1000-word essays are as perfect a size as an iPad. I first took note of the 1000-word essay in a Vanity Fair magazine writing contest, and I’ve decided to make all of my articles 1000 words long until further notice. I think my readers will find my work more concise, less Ruth-ishly wordy. Except for a poem once a year or so, I have tended to expend between 1000 and 2000 words to spin my tales, and sometimes it’s just too long. A reader recently shared that she thought my paragraphs needed to lose some weight, so I plan to take a breath, and change topics more often, which is a nice metaphor for any kind of weight loss.
There are magical numbers in literature. We have three wishes, the five-paragraph essay, seven dwarfs, and Ten Commandments. I once submitted a story to the Los Angeles Times that had a limit of 900 words, but that felt a tad too spare for a story. It is college essay season now, and students are challenged to write from 50 to 650-word responses. Specifying numbers of word is a good thing; those with tons to espouse are made conservative; the tight-pen-tipped are encouraged to be liberal.
Through my English teaching career, I differed with most colleagues in my insistence on getting students to write responses of a specific number of words. Teachers often speak of “paragraphs” and “pages,” and use phrase like, “a couple” or “a few,” and I respect that they didn’t want to “limit” students, but, unless you are writing to your dear diary, I believe that structure is the key to the best writing. When it comes to encouraging people to write, phrases like “minimum” and “maximum” must be employed. There absolutely IS such a thing as writing too much; in fact, for the more prolific of us, editing to pare down and be concise is our challenge, whereas those who don’t feel they have as much to say must find ways to add details, vary word choices, and be explicit.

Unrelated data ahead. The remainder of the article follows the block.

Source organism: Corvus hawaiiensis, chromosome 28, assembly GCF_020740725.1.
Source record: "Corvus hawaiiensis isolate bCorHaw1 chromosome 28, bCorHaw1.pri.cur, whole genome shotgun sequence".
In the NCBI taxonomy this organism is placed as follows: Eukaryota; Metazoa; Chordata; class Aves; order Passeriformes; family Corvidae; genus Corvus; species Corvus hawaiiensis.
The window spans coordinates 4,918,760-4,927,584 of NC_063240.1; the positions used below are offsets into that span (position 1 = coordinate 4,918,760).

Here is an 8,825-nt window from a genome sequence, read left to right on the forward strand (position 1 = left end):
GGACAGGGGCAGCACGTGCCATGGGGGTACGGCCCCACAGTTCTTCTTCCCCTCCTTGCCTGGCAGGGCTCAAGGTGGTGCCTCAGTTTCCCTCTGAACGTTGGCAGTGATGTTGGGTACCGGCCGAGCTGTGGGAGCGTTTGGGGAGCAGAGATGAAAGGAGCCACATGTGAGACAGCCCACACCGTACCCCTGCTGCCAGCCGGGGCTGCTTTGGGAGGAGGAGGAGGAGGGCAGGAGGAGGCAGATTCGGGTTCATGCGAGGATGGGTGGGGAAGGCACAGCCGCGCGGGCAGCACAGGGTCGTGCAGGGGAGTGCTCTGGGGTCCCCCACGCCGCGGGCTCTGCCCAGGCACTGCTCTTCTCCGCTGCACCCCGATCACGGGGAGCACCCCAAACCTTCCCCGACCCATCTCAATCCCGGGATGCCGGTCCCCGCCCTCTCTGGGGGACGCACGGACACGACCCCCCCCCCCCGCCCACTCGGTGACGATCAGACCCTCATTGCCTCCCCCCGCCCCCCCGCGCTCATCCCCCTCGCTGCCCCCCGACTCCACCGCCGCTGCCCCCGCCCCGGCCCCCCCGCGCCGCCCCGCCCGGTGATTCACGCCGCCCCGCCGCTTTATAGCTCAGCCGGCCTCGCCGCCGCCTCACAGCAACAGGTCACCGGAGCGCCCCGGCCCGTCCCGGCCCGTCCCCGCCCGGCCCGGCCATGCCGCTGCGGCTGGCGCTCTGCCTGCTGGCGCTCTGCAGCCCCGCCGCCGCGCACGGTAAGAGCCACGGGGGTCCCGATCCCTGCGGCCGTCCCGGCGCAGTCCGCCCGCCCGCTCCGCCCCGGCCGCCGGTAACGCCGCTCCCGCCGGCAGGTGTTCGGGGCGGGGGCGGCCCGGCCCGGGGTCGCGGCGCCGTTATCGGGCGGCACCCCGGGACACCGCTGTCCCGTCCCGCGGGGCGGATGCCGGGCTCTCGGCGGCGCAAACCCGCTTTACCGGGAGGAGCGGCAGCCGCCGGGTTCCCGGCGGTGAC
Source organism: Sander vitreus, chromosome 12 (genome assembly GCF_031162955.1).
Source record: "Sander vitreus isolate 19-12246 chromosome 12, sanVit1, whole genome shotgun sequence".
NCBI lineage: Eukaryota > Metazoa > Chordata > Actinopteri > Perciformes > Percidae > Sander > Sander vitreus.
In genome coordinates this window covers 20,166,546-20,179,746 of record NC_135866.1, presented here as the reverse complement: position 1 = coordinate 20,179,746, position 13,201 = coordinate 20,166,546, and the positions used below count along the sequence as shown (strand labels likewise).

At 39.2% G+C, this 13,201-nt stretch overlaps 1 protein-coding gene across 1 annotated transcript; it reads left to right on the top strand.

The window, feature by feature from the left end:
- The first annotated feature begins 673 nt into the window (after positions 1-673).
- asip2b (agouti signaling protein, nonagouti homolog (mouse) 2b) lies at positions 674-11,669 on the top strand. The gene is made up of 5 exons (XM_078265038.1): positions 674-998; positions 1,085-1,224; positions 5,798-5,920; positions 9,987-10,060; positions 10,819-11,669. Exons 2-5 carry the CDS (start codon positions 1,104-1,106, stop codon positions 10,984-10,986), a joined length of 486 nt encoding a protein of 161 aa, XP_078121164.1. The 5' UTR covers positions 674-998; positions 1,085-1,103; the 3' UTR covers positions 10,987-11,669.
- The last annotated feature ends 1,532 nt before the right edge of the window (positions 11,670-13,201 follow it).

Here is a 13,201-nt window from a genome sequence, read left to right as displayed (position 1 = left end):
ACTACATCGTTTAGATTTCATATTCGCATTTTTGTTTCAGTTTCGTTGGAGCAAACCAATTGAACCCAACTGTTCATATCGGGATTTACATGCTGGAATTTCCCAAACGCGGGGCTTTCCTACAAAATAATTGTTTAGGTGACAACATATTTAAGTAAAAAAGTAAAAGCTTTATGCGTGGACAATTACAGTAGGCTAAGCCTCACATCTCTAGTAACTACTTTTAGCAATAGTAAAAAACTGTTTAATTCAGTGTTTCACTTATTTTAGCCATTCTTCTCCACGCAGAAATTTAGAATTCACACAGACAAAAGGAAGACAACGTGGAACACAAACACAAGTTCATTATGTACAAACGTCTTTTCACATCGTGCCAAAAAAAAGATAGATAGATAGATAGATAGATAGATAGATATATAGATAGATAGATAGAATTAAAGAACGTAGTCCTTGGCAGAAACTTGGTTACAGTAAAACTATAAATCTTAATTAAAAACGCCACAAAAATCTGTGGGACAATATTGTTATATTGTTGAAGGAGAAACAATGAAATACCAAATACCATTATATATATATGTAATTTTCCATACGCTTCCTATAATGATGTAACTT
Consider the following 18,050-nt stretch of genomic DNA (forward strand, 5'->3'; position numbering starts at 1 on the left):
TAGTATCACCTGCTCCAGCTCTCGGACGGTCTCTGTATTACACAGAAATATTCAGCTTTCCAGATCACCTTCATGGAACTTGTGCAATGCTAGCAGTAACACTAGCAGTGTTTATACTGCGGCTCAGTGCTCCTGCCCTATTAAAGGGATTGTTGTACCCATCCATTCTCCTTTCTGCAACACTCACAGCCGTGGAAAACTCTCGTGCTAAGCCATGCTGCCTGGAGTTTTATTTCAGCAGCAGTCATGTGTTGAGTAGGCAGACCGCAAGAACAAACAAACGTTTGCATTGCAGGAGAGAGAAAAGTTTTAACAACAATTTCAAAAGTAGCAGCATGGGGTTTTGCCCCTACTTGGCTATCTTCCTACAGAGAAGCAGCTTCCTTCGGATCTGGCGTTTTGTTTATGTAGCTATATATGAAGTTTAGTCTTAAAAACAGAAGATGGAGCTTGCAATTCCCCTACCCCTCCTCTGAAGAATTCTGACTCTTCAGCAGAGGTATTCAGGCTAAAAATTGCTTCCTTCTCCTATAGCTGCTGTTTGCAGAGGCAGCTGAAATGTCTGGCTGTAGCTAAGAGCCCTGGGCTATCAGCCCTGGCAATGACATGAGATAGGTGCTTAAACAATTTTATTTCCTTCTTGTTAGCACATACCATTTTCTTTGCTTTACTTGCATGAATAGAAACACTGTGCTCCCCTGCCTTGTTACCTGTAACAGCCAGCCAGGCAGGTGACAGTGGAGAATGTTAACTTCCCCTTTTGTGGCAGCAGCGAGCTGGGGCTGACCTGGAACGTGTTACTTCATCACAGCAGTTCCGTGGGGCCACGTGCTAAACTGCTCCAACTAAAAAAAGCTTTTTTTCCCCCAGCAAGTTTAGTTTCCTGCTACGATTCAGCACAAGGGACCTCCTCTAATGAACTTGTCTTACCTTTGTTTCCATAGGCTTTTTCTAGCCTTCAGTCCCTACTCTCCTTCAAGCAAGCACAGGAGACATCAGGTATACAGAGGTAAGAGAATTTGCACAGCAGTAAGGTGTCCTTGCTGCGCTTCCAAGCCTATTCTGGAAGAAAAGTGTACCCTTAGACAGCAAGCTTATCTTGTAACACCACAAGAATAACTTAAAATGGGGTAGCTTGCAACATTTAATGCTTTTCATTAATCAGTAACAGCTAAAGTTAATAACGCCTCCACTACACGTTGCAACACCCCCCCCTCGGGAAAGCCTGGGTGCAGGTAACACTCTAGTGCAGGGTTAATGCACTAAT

1000 as a number itself is special, not to be confused with 500 or 999. 1000 is the number of cranes to fold in origami, believed to have healing purposes. Conversely, it is said that “a picture is worth 1000 words,” but that in itself says to me that 1000 words is…something. Jews have numerology, too, 18 symbolizing “life,” which is why I chose 18 of my essays to publish in my first book, entitled Ruth’s Truths, and I will publish 18 more essays republished to exactly 1000 words in length each, so that the book will be composed of 18,000 words.
1000 not only seems enough, in various instances, but it seems plenty, at least to me. Money-wise, so much can be done with $1000; whereas anything costing under $1000 seems small potatoes, and items over $1000 are expensive. Hey, this essay is 500 words long right…NOW!
Moving on to make this an essay of the beautiful, round, and ultimately sufficient 1000 length, let’s not forget Helen of Troy, who had “a face that could launch a thousand ships.” In English, a thousand is sometimes referred to as a “K” or a “G,” and an “M” in Roman numerals. How utterly unique, to have a number that can be expressed in three distinctly different letters!